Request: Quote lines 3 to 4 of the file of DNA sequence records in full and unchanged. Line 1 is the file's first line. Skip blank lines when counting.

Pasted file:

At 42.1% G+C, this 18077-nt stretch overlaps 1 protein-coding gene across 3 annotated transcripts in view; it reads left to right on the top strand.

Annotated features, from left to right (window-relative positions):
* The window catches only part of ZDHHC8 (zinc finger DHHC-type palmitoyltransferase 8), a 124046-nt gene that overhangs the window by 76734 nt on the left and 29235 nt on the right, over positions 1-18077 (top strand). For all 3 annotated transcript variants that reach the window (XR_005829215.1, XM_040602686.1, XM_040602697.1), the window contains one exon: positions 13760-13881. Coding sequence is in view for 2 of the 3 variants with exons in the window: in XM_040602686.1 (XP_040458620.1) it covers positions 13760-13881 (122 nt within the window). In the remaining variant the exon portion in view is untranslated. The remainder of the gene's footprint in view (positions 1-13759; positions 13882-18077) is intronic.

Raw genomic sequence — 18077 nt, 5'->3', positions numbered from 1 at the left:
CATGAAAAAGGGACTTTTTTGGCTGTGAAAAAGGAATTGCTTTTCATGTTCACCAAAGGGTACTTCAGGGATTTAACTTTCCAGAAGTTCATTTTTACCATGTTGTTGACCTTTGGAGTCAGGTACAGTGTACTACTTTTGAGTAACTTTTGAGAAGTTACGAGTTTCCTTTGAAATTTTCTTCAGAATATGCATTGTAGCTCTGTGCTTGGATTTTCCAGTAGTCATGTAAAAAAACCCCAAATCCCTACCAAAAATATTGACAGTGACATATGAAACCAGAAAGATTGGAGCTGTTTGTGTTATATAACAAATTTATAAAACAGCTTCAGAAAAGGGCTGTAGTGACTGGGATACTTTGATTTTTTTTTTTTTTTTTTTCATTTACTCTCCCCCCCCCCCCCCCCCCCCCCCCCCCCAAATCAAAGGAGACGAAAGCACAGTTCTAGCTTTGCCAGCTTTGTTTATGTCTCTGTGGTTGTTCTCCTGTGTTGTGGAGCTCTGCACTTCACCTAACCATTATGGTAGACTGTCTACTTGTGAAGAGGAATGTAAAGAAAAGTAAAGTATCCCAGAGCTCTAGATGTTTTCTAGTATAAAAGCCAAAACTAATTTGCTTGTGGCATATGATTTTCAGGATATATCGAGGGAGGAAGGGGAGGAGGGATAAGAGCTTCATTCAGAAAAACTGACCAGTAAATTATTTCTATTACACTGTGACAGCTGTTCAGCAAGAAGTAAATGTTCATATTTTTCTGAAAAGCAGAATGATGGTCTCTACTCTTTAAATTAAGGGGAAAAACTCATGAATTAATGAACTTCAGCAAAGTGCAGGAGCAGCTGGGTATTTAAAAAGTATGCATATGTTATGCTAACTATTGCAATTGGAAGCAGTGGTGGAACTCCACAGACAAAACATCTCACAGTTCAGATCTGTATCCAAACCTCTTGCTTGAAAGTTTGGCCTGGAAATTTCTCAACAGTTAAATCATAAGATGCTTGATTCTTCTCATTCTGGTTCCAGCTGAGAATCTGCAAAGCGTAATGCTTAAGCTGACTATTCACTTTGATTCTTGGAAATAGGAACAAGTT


* The window catches only part of ZDHHC8 (zinc finger DHHC-type palmitoyltransferase 8), a 124046-nt gene that overhangs the window by 76734 nt on the left and 29235 nt on the right, over positions 1-18077 (top strand). For all 3 annotated transcript variants that reach the window (XR_005829215.1, XM_040602686.1, XM_040602697.1), the window contains one exon: positions 13760-13881. Coding sequence is in view for 2 of the 3 variants with exons in the window: in XM_040602686.1 (XP_040458620.1) it covers positions 13760-13881 (122 nt within the window). In the remaining variant the exon portion in view is untranslated. The remainder of the gene's footprint in view (positions 1-13759; positions 13882-18077) is intronic.

Raw genomic sequence — 18077 nt, 5'->3', positions numbered from 1 at the left: